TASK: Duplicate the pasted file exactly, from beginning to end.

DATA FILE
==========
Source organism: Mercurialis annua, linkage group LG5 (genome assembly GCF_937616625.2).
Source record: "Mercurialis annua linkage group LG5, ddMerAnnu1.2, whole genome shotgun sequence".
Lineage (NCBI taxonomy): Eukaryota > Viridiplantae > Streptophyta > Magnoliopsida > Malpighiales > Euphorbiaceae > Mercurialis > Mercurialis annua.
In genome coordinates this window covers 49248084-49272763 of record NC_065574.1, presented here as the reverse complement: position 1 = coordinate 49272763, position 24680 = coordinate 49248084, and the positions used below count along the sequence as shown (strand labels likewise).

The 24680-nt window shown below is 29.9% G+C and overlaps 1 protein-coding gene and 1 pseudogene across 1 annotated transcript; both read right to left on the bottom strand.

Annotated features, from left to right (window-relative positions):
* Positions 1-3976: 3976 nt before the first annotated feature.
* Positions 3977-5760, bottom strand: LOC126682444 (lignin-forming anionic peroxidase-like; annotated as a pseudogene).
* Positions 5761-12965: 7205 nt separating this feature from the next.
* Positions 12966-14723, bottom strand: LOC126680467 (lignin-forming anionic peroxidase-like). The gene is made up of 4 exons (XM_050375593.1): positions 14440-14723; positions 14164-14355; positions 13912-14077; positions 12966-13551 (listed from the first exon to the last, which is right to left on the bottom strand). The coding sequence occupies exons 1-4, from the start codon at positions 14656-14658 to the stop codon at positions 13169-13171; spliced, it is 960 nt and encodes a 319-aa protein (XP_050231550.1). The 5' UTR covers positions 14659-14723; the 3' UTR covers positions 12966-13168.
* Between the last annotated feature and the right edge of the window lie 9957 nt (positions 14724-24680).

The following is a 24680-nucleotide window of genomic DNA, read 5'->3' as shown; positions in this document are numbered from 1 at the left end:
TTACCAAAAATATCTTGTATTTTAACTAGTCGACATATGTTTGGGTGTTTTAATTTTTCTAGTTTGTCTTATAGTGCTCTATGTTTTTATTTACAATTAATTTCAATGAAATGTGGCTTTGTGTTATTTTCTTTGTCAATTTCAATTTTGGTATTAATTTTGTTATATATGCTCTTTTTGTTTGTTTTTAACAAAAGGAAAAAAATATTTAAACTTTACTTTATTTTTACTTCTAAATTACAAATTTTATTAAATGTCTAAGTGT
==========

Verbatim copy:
Source organism: Mercurialis annua, linkage group LG5 (genome assembly GCF_937616625.2).
Source record: "Mercurialis annua linkage group LG5, ddMerAnnu1.2, whole genome shotgun sequence".
Lineage (NCBI taxonomy): Eukaryota > Viridiplantae > Streptophyta > Magnoliopsida > Malpighiales > Euphorbiaceae > Mercurialis > Mercurialis annua.
In genome coordinates this window covers 49248084-49272763 of record NC_065574.1, presented here as the reverse complement: position 1 = coordinate 49272763, position 24680 = coordinate 49248084, and the positions used below count along the sequence as shown (strand labels likewise).

The 24680-nt window shown below is 29.9% G+C and overlaps 1 protein-coding gene and 1 pseudogene across 1 annotated transcript; both read right to left on the bottom strand.

Annotated features, from left to right (window-relative positions):
* Positions 1-3976: 3976 nt before the first annotated feature.
* Positions 3977-5760, bottom strand: LOC126682444 (lignin-forming anionic peroxidase-like; annotated as a pseudogene).
* Positions 5761-12965: 7205 nt separating this feature from the next.
* Positions 12966-14723, bottom strand: LOC126680467 (lignin-forming anionic peroxidase-like). The gene is made up of 4 exons (XM_050375593.1): positions 14440-14723; positions 14164-14355; positions 13912-14077; positions 12966-13551 (listed from the first exon to the last, which is right to left on the bottom strand). The coding sequence occupies exons 1-4, from the start codon at positions 14656-14658 to the stop codon at positions 13169-13171; spliced, it is 960 nt and encodes a 319-aa protein (XP_050231550.1). The 5' UTR covers positions 14659-14723; the 3' UTR covers positions 12966-13168.
* Between the last annotated feature and the right edge of the window lie 9957 nt (positions 14724-24680).

The following is a 24680-nucleotide window of genomic DNA, read 5'->3' as shown; positions in this document are numbered from 1 at the left end:
TTACCAAAAATATCTTGTATTTTAACTAGTCGACATATGTTTGGGTGTTTTAATTTTTCTAGTTTGTCTTATAGTGCTCTATGTTTTTATTTACAATTAATTTCAATGAAATGTGGCTTTGTGTTATTTTCTTTGTCAATTTCAATTTTGGTATTAATTTTGTTATATATGCTCTTTTTGTTTGTTTTTAACAAAAGGAAAAAAATATTTAAACTTTACTTTATTTTTACTTCTAAATTACAAATTTTATTAAATGTCTAAGTGT